Young Palestinian musicians in Gaza may have a word or two to say about this matter and through the Internet, their voices are heard.

Gaza, located next to the State of Israel and Egypt, is a 360 square mile densely populated area that is completely closed off to the rest of the world besides two border crossing at the Erez Crossing with the State of Israel in the north and the Rafah Crossing with Egypt in the south. Currently governed by the Islamist group, Hamas, Israel and Egypt have shared responsibility for enclosing the area since 2006. Besides the basic calorie by calorie necessities to live and so often celebrity politician visits, the siege on Gaza does not allow much to enter nor much to exit. Unemployment is high. Basic food items such as flour and water can be hard to come by. The sewage and electricity systems are in need of repair and not always fit for use creating public health concerns.

Despite all of these problems that instill fear and desperation in many, let’s listen to the voices of young Palestinians who are empowered by music education taught at The Gaza Music School.

It was damaged by an Israeli bomb – but the Gaza Music School is quickly becoming a symbol of resilience.
The Independent

It is late afternoon and in a room darkening by the minute because of an all-too-familiar power cut, Shaden Shabwan, just 10 and a study in concentration, plays a Czech folk tune on an upright Yamaha piano as her teacher wills her to avoid mistakes. It is test day for piano students at the Gaza Music School, where Shaden is in her second year. Across the corridor, her classmate Abdel Aziz Sharek, also 10, is just as focused. Accompanied on ouds and tabla, he dexterously picks out a mesmerising classical longa on the qanun, the zither-like instrument that has been central to Arab music for a millennium or more. Abdel Aziz takes his regular studies as seriously as he evidently does the music. “I want to be a doctor,” he explains. “But I will keep playing. I will be in a band at the same time.”

Back in the piano room, Sara Akel plays two études by the Austrian composer Carl Czerny and a Bach Polonaise, with such confidence that you would never guess, if you shut your eyes, that she was only 12. Sara prefers music to academic subjects at school. “I really love it here,” she says. “The teachers are so nice and talented. I’m really looking to be a professional musician.” In Gaza? “Why not?”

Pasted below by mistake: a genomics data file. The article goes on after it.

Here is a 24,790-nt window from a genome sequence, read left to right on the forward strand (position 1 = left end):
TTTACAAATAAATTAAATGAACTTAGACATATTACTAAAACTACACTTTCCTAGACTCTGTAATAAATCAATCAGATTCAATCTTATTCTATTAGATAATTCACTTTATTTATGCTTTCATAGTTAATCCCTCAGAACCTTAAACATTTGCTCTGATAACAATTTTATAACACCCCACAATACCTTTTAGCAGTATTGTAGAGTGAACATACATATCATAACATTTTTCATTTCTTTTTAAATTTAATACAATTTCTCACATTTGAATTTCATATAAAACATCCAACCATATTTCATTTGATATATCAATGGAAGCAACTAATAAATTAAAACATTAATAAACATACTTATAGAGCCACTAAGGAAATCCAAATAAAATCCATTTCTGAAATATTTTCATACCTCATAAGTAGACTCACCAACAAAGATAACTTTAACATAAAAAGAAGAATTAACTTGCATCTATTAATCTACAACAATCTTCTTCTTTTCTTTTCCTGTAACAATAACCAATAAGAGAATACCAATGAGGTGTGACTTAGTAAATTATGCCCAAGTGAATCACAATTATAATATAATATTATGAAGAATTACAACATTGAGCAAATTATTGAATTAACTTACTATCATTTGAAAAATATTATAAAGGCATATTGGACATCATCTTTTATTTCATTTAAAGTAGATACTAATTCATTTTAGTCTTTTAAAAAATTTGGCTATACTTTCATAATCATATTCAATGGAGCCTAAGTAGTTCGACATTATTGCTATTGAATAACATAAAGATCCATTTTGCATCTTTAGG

It’s a fair question. This centre of artistic excellence may conflict with Gaza’s popular image. But it is already nurturing a young musical generation worthy of its peers elsewhere. Each of the 52 boys and 73 girls come three times a week after school for two sessions of learning an instrument and one for theory. While many have never touched a musical instrument before, they have all passed competitive tests of ear and rhythm to get in.

Among several Gaza prizewinners who performed in the last national Palestinian music competition by video link – because students cannot leave the territory – a seven-year-old qanun player, Mahmoud Khail, came first in his age group. This April the school will become the fifth full branch of the Edward Said National Music Conservatory – the leading Palestinian music institution named after the nationalist writer and music lover who died in 2003.

But the school is also a powerful symbol of Gaza’s resilience. It was founded three years ago at Palestinian Red Crescent premises in Gaza City’s Tel el Hawa district with finance from the Qattan foundation and the Swedish government. The first crop of students gave their first concert on 23 December, 2008.

Four days later, Israel’s military onslaught on Hamas-controlled Gaza opened with an aerial bombardment which landed a direct hit on the Preventative Security HQ and damaged nearby buildings including the school. Director Ibrahim Najar, a music graduate from Cairo University and a maestro of the qanun, was in the building at the time. He suffered only cuts and bruises and came back two days later to store the instruments in the school’s innermost space, the bathroom.

But then on 14 January, Israeli troops entered Tel el Hawa. The PRCS building was hit, and the school and several of its instruments, including the precious piano, were destroyed. Thanks to the US NGO Anera, replacements were brought across the border despite the Israeli-imposed blockade, including two brand new pianos, and the school was up and running in new premises.